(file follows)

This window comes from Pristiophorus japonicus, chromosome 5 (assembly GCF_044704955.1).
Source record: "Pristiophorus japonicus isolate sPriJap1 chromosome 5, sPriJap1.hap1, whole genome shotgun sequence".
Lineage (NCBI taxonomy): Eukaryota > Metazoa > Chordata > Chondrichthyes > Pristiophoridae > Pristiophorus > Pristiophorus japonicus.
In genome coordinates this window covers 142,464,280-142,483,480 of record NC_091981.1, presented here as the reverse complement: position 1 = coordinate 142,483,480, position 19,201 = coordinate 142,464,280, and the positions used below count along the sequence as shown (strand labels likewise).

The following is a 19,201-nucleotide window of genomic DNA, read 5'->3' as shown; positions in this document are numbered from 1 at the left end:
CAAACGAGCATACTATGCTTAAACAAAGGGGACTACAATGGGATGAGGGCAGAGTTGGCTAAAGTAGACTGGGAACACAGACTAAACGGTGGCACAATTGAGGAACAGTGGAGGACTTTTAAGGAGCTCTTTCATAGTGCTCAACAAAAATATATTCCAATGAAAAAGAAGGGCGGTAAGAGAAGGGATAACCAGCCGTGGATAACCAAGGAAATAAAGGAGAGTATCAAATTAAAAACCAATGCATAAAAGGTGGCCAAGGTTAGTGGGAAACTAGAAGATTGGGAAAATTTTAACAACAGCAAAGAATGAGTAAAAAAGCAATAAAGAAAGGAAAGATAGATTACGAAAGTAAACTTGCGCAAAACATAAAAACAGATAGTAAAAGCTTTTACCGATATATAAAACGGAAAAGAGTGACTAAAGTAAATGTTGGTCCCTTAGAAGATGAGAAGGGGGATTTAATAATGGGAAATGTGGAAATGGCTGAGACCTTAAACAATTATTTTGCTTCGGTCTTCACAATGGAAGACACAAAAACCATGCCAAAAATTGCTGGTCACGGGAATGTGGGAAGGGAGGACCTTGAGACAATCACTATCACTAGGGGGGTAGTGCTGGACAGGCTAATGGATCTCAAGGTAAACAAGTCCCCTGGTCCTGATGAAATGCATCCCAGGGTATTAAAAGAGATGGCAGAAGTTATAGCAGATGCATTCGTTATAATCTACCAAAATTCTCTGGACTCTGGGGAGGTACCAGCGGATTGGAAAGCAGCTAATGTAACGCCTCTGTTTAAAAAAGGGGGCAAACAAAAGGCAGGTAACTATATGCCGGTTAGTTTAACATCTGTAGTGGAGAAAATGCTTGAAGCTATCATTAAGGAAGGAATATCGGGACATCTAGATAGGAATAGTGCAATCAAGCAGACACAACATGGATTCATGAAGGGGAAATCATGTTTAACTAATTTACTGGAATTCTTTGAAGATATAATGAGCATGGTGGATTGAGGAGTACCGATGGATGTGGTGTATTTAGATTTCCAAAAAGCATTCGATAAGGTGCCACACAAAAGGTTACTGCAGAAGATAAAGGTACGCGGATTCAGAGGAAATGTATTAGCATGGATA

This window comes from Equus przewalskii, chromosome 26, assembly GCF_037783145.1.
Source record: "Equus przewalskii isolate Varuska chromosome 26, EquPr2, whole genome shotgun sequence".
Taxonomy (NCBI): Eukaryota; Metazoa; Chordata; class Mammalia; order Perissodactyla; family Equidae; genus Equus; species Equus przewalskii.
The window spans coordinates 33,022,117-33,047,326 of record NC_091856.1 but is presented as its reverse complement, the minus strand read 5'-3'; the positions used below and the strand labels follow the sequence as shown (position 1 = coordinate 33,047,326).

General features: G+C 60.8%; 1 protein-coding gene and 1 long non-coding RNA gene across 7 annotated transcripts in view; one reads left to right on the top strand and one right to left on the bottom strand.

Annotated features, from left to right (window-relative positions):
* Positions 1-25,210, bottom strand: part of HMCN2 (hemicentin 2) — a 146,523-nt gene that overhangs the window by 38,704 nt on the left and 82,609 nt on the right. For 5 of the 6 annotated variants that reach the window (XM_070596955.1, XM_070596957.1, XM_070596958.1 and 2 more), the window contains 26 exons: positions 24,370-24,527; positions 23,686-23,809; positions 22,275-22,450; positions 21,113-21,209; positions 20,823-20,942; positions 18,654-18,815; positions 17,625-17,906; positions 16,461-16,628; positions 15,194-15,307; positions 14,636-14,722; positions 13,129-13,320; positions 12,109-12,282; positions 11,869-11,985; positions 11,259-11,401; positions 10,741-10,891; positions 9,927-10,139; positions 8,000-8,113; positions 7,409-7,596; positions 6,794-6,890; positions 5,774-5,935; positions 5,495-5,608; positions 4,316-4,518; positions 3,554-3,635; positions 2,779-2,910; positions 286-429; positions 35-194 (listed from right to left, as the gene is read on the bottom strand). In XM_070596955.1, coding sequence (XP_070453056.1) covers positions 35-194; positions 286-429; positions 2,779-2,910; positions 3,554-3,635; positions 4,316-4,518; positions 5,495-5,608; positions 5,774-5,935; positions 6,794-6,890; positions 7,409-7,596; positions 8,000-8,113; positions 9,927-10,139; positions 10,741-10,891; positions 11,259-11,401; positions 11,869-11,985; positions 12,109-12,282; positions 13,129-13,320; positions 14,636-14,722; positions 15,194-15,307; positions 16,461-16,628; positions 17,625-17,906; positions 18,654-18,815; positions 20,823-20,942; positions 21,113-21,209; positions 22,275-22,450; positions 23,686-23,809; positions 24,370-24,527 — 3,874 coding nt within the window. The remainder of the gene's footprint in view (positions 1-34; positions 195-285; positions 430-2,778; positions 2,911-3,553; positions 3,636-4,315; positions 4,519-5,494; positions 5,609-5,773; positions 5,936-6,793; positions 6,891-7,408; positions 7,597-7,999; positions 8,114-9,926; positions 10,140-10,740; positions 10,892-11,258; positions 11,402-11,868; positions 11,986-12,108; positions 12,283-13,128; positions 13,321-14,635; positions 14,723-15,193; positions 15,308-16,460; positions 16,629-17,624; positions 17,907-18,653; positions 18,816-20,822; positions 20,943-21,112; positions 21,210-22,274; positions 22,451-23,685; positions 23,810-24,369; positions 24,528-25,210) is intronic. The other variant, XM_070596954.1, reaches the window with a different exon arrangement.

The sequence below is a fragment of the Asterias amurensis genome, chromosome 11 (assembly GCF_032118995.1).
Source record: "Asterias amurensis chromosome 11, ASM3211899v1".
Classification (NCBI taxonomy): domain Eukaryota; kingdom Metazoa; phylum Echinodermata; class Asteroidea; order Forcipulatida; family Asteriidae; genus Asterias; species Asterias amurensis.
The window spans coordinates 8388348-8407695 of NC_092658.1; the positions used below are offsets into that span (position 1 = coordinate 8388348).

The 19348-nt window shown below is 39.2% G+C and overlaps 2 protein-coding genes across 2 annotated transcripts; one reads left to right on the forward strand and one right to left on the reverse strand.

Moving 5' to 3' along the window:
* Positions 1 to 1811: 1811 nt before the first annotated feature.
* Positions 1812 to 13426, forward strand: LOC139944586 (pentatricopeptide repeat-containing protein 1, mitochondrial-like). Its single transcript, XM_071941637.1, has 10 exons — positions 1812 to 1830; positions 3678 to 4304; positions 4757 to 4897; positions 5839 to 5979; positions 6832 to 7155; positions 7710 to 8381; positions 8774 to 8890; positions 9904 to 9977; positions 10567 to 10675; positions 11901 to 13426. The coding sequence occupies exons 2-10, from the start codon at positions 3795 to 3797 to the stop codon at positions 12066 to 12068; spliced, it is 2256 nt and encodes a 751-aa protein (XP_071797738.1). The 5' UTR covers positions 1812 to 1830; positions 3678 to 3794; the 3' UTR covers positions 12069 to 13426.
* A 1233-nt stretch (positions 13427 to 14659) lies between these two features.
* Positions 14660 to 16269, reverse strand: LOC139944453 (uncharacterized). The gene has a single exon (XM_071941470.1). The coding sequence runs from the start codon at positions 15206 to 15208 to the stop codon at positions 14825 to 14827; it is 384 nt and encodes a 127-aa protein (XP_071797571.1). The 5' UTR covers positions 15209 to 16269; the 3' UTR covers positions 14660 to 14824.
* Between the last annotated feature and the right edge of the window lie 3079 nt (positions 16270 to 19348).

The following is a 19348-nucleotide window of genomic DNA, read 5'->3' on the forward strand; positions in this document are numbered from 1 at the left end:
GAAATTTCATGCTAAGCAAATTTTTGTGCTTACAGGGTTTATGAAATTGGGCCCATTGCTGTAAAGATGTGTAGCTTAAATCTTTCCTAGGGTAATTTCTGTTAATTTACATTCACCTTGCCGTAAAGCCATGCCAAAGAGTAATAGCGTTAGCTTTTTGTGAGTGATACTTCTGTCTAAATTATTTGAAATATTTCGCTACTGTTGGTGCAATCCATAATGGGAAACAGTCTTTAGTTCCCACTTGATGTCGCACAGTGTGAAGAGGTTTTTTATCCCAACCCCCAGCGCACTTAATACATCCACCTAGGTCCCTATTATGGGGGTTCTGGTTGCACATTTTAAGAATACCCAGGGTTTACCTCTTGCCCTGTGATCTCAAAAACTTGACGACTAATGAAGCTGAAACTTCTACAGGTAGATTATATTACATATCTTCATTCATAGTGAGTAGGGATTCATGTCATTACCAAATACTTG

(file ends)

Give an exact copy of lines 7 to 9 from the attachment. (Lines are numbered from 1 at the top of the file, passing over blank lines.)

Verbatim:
This window comes from Equus przewalskii, chromosome 26, assembly GCF_037783145.1.
Source record: "Equus przewalskii isolate Varuska chromosome 26, EquPr2, whole genome shotgun sequence".
Taxonomy (NCBI): Eukaryota; Metazoa; Chordata; class Mammalia; order Perissodactyla; family Equidae; genus Equus; species Equus przewalskii.